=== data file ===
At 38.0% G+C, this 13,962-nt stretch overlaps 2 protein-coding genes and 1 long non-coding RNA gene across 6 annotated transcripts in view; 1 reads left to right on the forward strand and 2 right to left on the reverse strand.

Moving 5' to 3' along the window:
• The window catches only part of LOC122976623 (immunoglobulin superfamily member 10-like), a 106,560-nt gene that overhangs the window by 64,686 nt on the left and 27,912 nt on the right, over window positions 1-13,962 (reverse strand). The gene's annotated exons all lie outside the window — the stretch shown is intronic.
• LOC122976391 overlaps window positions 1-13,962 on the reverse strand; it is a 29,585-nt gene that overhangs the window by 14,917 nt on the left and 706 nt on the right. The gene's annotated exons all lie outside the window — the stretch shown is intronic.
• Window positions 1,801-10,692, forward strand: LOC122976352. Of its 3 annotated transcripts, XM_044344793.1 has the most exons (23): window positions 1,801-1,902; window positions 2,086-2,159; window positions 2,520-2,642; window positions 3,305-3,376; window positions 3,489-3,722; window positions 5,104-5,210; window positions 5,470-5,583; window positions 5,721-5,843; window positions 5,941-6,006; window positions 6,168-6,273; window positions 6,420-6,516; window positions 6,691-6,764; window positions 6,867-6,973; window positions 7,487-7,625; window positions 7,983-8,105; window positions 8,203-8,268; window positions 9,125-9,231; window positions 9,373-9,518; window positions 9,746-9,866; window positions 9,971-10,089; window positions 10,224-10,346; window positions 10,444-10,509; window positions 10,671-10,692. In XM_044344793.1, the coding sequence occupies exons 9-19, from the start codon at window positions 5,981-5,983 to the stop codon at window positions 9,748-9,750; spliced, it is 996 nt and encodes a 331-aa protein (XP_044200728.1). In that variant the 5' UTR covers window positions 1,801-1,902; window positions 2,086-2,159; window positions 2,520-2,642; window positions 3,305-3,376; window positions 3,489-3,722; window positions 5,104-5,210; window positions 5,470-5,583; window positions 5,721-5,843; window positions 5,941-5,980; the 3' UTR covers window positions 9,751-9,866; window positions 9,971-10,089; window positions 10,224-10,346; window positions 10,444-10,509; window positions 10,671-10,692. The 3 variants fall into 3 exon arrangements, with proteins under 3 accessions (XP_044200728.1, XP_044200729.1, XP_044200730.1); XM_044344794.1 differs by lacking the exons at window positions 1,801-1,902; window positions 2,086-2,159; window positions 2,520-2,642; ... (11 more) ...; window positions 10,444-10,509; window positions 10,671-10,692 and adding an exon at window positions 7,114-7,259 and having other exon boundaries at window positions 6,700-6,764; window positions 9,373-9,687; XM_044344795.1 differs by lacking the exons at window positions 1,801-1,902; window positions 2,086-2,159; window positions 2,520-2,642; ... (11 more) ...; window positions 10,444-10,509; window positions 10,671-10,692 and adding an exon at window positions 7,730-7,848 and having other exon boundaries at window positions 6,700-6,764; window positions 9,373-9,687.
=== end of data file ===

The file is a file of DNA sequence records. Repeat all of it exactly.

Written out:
At 38.0% G+C, this 13,962-nt stretch overlaps 2 protein-coding genes and 1 long non-coding RNA gene across 6 annotated transcripts in view; 1 reads left to right on the forward strand and 2 right to left on the reverse strand.

Moving 5' to 3' along the window:
• The window catches only part of LOC122976623 (immunoglobulin superfamily member 10-like), a 106,560-nt gene that overhangs the window by 64,686 nt on the left and 27,912 nt on the right, over window positions 1-13,962 (reverse strand). The gene's annotated exons all lie outside the window — the stretch shown is intronic.
• LOC122976391 overlaps window positions 1-13,962 on the reverse strand; it is a 29,585-nt gene that overhangs the window by 14,917 nt on the left and 706 nt on the right. The gene's annotated exons all lie outside the window — the stretch shown is intronic.
• Window positions 1,801-10,692, forward strand: LOC122976352. Of its 3 annotated transcripts, XM_044344793.1 has the most exons (23): window positions 1,801-1,902; window positions 2,086-2,159; window positions 2,520-2,642; window positions 3,305-3,376; window positions 3,489-3,722; window positions 5,104-5,210; window positions 5,470-5,583; window positions 5,721-5,843; window positions 5,941-6,006; window positions 6,168-6,273; window positions 6,420-6,516; window positions 6,691-6,764; window positions 6,867-6,973; window positions 7,487-7,625; window positions 7,983-8,105; window positions 8,203-8,268; window positions 9,125-9,231; window positions 9,373-9,518; window positions 9,746-9,866; window positions 9,971-10,089; window positions 10,224-10,346; window positions 10,444-10,509; window positions 10,671-10,692. In XM_044344793.1, the coding sequence occupies exons 9-19, from the start codon at window positions 5,981-5,983 to the stop codon at window positions 9,748-9,750; spliced, it is 996 nt and encodes a 331-aa protein (XP_044200728.1). In that variant the 5' UTR covers window positions 1,801-1,902; window positions 2,086-2,159; window positions 2,520-2,642; window positions 3,305-3,376; window positions 3,489-3,722; window positions 5,104-5,210; window positions 5,470-5,583; window positions 5,721-5,843; window positions 5,941-5,980; the 3' UTR covers window positions 9,751-9,866; window positions 9,971-10,089; window positions 10,224-10,346; window positions 10,444-10,509; window positions 10,671-10,692. The 3 variants fall into 3 exon arrangements, with proteins under 3 accessions (XP_044200728.1, XP_044200729.1, XP_044200730.1); XM_044344794.1 differs by lacking the exons at window positions 1,801-1,902; window positions 2,086-2,159; window positions 2,520-2,642; ... (11 more) ...; window positions 10,444-10,509; window positions 10,671-10,692 and adding an exon at window positions 7,114-7,259 and having other exon boundaries at window positions 6,700-6,764; window positions 9,373-9,687; XM_044344795.1 differs by lacking the exons at window positions 1,801-1,902; window positions 2,086-2,159; window positions 2,520-2,642; ... (11 more) ...; window positions 10,444-10,509; window positions 10,671-10,692 and adding an exon at window positions 7,730-7,848 and having other exon boundaries at window positions 6,700-6,764; window positions 9,373-9,687.